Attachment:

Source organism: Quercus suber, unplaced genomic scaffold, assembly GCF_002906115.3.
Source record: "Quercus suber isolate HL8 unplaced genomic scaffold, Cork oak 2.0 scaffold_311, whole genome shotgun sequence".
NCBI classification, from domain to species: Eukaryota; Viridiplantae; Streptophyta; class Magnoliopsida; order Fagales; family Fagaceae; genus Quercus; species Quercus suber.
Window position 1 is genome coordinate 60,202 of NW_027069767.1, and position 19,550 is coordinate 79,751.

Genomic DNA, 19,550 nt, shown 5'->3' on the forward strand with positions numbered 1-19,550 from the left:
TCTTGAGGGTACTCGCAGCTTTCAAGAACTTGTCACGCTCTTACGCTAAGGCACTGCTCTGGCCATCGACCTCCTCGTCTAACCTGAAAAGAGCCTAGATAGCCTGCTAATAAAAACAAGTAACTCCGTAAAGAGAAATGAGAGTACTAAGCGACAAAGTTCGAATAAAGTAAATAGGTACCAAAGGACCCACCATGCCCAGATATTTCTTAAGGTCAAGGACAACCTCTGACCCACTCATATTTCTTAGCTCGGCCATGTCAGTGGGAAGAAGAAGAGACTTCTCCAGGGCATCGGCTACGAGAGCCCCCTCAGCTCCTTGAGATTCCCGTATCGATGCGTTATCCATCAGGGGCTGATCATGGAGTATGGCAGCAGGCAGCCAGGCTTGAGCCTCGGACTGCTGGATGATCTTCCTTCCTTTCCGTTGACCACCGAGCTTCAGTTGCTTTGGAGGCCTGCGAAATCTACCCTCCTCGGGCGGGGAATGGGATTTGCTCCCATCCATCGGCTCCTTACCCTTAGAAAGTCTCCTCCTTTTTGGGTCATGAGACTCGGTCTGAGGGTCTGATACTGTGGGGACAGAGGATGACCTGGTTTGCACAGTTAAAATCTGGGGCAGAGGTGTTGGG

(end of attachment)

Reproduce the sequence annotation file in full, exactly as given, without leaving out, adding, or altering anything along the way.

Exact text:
Source organism: Quercus suber, unplaced genomic scaffold, assembly GCF_002906115.3.
Source record: "Quercus suber isolate HL8 unplaced genomic scaffold, Cork oak 2.0 scaffold_311, whole genome shotgun sequence".
NCBI classification, from domain to species: Eukaryota; Viridiplantae; Streptophyta; class Magnoliopsida; order Fagales; family Fagaceae; genus Quercus; species Quercus suber.
Window position 1 is genome coordinate 60,202 of NW_027069767.1, and position 19,550 is coordinate 79,751.

Genomic DNA, 19,550 nt, shown 5'->3' on the forward strand with positions numbered 1-19,550 from the left:
TCTTGAGGGTACTCGCAGCTTTCAAGAACTTGTCACGCTCTTACGCTAAGGCACTGCTCTGGCCATCGACCTCCTCGTCTAACCTGAAAAGAGCCTAGATAGCCTGCTAATAAAAACAAGTAACTCCGTAAAGAGAAATGAGAGTACTAAGCGACAAAGTTCGAATAAAGTAAATAGGTACCAAAGGACCCACCATGCCCAGATATTTCTTAAGGTCAAGGACAACCTCTGACCCACTCATATTTCTTAGCTCGGCCATGTCAGTGGGAAGAAGAAGAGACTTCTCCAGGGCATCGGCTACGAGAGCCCCCTCAGCTCCTTGAGATTCCCGTATCGATGCGTTATCCATCAGGGGCTGATCATGGAGTATGGCAGCAGGCAGCCAGGCTTGAGCCTCGGACTGCTGGATGATCTTCCTTCCTTTCCGTTGACCACCGAGCTTCAGTTGCTTTGGAGGCCTGCGAAATCTACCCTCCTCGGGCGGGGAATGGGATTTGCTCCCATCCATCGGCTCCTTACCCTTAGAAAGTCTCCTCCTTTTTGGGTCATGAGACTCGGTCTGAGGGTCTGATACTGTGGGGACAGAGGATGACCTGGTTTGCACAGTTAAAATCTGGGGCAGAGGTGTTGGG